A Few Words From the One That Got Away

WkGkMNpGQO-6-1Over the past couple of years, I have had people in my past contact me and ask me for forgiveness for how they treated me when we knew each other several years ago. They admitted their faults, owned up to their shit, explained themselves very eloquently and in so many words, they considered me, “the one that got away”. I admire their bravery and the courage it requires to take responsibility for hurting someone, even after so many years. I happily and wholeheartedly forgave them. But there was something deeper that I got from those situations.

I have been around long enough to know that it isn’t everyday that the ones who harm you, emotionally or otherwise, come back to apologize for their wrongdoings. Also, I’m more than aware enough to see the blessing of healing and proper closure around those issues, all of which I’m grateful for.  But as I was processing my forgiveness towards them, there was this part of me that wanted to scream at them, “Why couldn’t you have seen all of this then? Why could you not see the value in a relationship with me when you had the opportunity? Why am I always the ‘one that got away’?” That’s when this major life lesson bitch slapped me in my face: the reason they couldn’t see the value of what they were getting was because I didn’t see the value of what I was giving.

Everything we give others have value. The love, loyalty, compassion, respect, honor, etc. It all has value and every bit of those precious things have a worth that stretches beyond any currency. We all were born with an innate yearning to share those things with one another and revel in its beauty. And there in lies the genesis of a great deal of the pain and suffering we all have experienced to some degree. We expect the object of our attention to see the value of what they are receiving and appreciate the gift in what you are bringing to the table. And when they don’t acknowledge or value the brilliance of our selves, we are offended by their carelessness and hold them accountable and responsible for something they were never meant to be held accountable and responsible for. That responsibility is too great to place on someone else, no matter how disrespectful or thoughtless they are with their own self-worth.

If we don’t acknowledge, honor or, at the very least, understand the value in the  facets we possess and their inherent beauty and worth, it is impossible and unfair of us to expect someone else to treasure them for us. It is the equivalent of expecting someone to read our minds and then being mad at them for not doing and/or saying what we feel that we need. That responsibility is ours and ours alone. And that’s the good news.

When we develop and cultivate self-worth, we treat ourselves better because we see who we are and what we have to offer the world as valuable, relevant and worthy of reverence. As a result, we start creating the foundation for self-respect and dignity. Another result that is incurred is a strengthened defense against anything or anyone who threatens our self-worth. We know our value so we don’t let others to treat us as anything less than what we are worth.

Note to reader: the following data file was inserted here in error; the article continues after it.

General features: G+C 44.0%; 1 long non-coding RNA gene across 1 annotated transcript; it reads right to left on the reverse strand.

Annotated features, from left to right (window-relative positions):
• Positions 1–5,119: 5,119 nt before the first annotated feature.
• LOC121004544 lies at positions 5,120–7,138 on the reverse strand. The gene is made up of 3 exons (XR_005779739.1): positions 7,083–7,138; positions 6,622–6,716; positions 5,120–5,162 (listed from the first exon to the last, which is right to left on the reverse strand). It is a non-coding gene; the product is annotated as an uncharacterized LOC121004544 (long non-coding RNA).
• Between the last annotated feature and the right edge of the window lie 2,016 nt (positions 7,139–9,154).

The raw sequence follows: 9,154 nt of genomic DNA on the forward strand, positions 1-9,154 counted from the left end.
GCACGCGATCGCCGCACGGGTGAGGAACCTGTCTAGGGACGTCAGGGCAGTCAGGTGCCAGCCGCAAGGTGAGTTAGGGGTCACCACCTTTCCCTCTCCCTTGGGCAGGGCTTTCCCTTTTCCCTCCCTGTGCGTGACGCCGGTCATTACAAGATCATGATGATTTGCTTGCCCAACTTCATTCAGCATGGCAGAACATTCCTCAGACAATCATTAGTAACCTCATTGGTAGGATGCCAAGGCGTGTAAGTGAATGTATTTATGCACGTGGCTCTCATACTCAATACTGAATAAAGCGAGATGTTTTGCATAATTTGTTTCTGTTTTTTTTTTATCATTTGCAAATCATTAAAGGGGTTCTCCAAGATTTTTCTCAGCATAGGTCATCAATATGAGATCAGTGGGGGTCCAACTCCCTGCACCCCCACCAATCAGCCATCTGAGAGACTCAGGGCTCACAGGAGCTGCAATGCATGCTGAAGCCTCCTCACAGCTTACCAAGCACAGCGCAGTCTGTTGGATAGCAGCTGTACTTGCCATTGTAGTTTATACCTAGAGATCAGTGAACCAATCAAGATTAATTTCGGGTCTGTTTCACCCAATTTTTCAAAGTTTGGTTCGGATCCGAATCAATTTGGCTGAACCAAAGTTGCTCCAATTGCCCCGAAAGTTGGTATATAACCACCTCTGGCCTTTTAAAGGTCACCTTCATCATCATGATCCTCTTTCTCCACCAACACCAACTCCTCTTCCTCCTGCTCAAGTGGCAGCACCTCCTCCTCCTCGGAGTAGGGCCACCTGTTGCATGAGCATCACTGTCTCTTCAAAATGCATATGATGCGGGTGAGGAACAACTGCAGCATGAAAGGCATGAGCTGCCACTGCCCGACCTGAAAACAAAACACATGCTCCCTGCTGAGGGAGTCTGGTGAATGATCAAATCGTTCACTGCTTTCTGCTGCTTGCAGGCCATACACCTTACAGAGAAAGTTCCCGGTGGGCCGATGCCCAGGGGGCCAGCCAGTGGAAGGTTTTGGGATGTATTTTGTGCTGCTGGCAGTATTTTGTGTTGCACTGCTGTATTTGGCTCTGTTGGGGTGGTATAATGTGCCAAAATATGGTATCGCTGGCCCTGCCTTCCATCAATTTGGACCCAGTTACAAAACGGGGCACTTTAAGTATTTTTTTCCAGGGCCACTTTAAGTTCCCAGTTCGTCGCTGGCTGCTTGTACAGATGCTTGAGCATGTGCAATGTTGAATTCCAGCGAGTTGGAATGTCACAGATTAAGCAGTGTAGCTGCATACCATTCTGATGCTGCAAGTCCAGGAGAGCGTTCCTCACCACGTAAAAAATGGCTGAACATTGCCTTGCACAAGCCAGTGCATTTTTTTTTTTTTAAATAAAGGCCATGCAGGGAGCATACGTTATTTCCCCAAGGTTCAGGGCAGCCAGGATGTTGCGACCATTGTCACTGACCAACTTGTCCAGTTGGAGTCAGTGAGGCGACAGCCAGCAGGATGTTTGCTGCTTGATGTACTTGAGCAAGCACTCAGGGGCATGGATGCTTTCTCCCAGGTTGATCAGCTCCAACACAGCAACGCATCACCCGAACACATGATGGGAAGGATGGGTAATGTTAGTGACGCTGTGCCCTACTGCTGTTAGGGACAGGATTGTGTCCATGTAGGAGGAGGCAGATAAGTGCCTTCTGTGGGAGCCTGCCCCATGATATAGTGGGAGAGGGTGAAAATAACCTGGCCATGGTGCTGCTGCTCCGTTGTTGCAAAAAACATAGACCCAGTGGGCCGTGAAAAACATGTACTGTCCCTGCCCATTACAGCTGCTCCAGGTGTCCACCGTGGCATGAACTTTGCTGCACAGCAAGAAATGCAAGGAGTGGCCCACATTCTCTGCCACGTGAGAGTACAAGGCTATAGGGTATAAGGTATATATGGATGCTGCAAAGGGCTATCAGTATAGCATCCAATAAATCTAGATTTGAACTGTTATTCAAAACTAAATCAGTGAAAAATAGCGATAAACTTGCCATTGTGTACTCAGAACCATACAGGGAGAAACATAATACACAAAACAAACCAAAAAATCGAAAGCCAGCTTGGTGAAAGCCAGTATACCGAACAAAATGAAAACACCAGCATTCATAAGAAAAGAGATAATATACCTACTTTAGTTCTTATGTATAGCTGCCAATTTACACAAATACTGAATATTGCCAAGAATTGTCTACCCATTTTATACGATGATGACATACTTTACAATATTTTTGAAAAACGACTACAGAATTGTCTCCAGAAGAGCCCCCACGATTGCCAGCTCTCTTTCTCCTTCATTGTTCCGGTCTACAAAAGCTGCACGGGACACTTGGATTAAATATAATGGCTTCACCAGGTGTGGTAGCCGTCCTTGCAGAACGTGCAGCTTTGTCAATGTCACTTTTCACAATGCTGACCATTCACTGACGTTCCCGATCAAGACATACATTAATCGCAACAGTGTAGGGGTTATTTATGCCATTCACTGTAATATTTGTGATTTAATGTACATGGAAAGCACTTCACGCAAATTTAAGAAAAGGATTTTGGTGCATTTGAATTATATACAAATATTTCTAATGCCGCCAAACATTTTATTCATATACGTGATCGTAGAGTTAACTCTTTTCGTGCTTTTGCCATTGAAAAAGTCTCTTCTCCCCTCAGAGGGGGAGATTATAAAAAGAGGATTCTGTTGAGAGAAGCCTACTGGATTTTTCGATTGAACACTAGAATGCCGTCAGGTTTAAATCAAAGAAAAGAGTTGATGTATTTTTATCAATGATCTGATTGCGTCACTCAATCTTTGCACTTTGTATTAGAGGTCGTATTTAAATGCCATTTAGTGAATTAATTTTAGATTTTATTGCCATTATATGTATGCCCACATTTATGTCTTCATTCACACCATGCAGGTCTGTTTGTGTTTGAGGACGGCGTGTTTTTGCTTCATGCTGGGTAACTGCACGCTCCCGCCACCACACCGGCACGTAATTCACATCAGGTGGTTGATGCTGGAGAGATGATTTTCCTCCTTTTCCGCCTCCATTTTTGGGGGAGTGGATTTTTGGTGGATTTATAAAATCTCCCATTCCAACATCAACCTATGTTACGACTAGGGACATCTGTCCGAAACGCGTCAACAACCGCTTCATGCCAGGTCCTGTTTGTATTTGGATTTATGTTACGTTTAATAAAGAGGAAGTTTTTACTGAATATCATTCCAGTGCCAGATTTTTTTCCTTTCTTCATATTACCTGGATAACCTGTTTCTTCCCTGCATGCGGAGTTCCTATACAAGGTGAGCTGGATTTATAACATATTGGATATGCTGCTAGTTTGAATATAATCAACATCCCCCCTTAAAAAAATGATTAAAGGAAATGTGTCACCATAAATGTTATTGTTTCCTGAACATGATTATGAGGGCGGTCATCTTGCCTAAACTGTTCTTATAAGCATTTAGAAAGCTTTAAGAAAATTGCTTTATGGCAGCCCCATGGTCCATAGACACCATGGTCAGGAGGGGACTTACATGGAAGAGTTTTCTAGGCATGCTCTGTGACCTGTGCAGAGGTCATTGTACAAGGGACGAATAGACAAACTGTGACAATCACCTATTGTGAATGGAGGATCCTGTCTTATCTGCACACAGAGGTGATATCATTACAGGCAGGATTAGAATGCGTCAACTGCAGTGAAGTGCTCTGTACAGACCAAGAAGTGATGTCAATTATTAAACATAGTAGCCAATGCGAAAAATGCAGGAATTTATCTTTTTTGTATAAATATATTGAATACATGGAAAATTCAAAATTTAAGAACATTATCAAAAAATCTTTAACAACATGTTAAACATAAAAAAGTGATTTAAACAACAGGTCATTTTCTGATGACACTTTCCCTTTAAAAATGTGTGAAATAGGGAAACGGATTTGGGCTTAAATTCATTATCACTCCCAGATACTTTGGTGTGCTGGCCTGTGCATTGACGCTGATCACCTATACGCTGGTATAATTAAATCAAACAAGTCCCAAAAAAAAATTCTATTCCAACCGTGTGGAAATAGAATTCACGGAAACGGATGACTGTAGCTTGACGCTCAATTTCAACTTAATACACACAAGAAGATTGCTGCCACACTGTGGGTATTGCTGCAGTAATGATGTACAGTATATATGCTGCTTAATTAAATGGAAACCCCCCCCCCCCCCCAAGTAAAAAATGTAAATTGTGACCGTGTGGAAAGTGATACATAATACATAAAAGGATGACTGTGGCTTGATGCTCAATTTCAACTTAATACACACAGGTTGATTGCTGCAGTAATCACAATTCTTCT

With all of that considered, we become more decisive about the energies we exhaust. We are more aware of how much of what we are giving to whom. Let me just preface that it is always important to give people a chance to prove themselves and allow them to have a certain amount of trust. But as we develop a relationship with another person, the innate need for human connection becomes stronger and we naturally want to give more of ourselves. Knowing our self-worth protects us from giving too much to the wrong person and creating more suffering for both parties.

As far as that is concerned, if you find yourself in a situation where you are being devalued by someone, the most important thing to keep in mind is it isn’t personal. Some people simply don’t have capacity to value us when they have us at the time. Everyday life becomes consuming, old wounds from the past metastasize and fester, the art of valuing another person was never taught properly. Even though we may have suffered the consequences of those unresolved issues, what was done to us had nothing to do with us directly. It was the projection and deflection of someone else’s lingering demons.

Another thought to be aware of is if someone doesn’t have the capacity to receive what we are giving, it’s almost as if it was never given to begin with. It doesn’t matter how hard we work, how much we want for another or how eloquent the delivery of the message is. All the blood, sweat and tears are in vain if the effort isn’t recognized and appreciated.

Had I understood and known my self-worth back then, I probably wouldn’t have allowed myself to be in the trying and scary predicaments that I found myself in. But being disrespected, devalued and rejected was an integral part of my journey. I hold no grudge, bear no bitterness or carry no resentment toward those individuals who mistreated and discounted me. Rather, I appreciate their presences in my life for they taught me many things. Most importantly, they showed me myself for what I truly am: something to be treasured.

*photo source

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